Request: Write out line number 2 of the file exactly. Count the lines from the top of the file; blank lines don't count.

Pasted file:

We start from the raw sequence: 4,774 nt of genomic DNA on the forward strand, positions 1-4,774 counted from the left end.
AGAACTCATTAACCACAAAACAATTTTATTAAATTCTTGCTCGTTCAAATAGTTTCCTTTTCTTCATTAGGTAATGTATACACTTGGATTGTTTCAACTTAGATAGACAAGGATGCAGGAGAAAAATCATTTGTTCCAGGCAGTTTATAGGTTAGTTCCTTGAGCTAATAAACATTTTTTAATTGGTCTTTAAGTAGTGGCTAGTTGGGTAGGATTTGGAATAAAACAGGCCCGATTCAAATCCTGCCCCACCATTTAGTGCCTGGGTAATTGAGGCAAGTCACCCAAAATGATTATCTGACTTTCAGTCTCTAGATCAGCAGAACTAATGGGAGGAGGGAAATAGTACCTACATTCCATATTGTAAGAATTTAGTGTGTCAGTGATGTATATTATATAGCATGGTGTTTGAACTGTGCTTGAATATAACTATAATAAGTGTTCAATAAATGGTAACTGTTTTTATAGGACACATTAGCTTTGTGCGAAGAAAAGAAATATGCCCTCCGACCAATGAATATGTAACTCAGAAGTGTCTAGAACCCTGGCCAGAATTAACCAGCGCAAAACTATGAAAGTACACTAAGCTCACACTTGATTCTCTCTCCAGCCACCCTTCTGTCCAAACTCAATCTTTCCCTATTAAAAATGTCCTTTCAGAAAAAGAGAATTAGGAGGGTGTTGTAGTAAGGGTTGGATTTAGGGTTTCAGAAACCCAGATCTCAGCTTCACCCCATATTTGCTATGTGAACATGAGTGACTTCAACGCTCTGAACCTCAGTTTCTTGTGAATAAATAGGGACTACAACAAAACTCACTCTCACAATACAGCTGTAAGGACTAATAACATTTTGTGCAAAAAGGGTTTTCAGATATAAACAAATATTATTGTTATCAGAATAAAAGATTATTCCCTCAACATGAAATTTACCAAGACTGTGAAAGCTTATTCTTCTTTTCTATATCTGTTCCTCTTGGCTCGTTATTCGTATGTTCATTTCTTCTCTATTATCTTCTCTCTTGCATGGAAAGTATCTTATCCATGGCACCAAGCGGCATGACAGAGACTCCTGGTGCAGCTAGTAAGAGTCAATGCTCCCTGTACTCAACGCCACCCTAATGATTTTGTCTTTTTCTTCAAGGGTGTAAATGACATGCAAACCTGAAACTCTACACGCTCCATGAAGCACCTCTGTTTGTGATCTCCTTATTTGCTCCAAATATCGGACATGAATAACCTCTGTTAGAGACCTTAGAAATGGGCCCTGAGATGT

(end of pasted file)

AGAACTCATTAACCACAAAACAATTTTATTAAATTCTTGCTCGTTCAAATAGTTTCCTTTTCTTCATTAGGTAATGTATACACTTGGATTGTTTCAACTTAGATAGACAAGGATGCAGGAGAAAAATCATTTGTTCCAGGCAGTTTATAGGTTAGTTCCTTGAGCTAATAAACATTTTTTAATTGGTCTTTAAGTAGTGGCTAGTTGGGTAGGATTTGGAATAAAACAGGCCCGATTCAAATCCTGCCCCACCATTTAGTGCCTGGGTAATTGAGGCAAGTCACCCAAAATGATTATCTGACTTTCAGTCTCTAGATCAGCAGAACTAATGGGAGGAGGGAAATAGTACCTACATTCCATATTGTAAGAATTTAGTGTGTCAGTGATGTATATTATATAGCATGGTGTTTGAACTGTGCTTGAATATAACTATAATAAGTGTTCAATAAATGGTAACTGTTTTTATAGGACACATTAGCTTTGTGCGAAGAAAAGAAATATGCCCTCCGACCAATGAATATGTAACTCAGAAGTGTCTAGAACCCTGGCCAGAATTAACCAGCGCAAAACTATGAAAGTACACTAAGCTCACACTTGATTCTCTCTCCAGCCACCCTTCTGTCCAAACTCAATCTTTCCCTATTAAAAATGTCCTTTCAGAAAAAGAGAATTAGGAGGGTGTTGTAGTAAGGGTTGGATTTAGGGTTTCAGAAACCCAGATCTCAGCTTCACCCCATATTTGCTATGTGAACATGAGTGACTTCAACGCTCTGAACCTCAGTTTCTTGTGAATAAATAGGGACTACAACAAAACTCACTCTCACAATACAGCTGTAAGGACTAATAACATTTTGTGCAAAAAGGGTTTTCAGATATAAACAAATATTATTGTTATCAGAATAAAAGATTATTCCCTCAACATGAAATTTACCAAGACTGTGAAAGCTTATTCTTCTTTTCTATATCTGTTCCTCTTGGCTCGTTATTCGTATGTTCATTTCTTCTCTATTATCTTCTCTCTTGCATGGAAAGTATCTTATCCATGGCACCAAGCGGCATGACAGAGACTCCTGGTGCAGCTAGTAAGAGTCAATGCTCCCTGTACTCAACGCCACCCTAATGATTTTGTCTTTTTCTTCAAGGGTGTAAATGACATGCAAACCTGAAACTCTACACGCTCCATGAAGCACCTCTGTTTGTGATCTCCTTATTTGCTCCAAATATCGGACATGAATAACCTCTGTTAGAGACCTTAGAAATGGGCCCTGAGATGT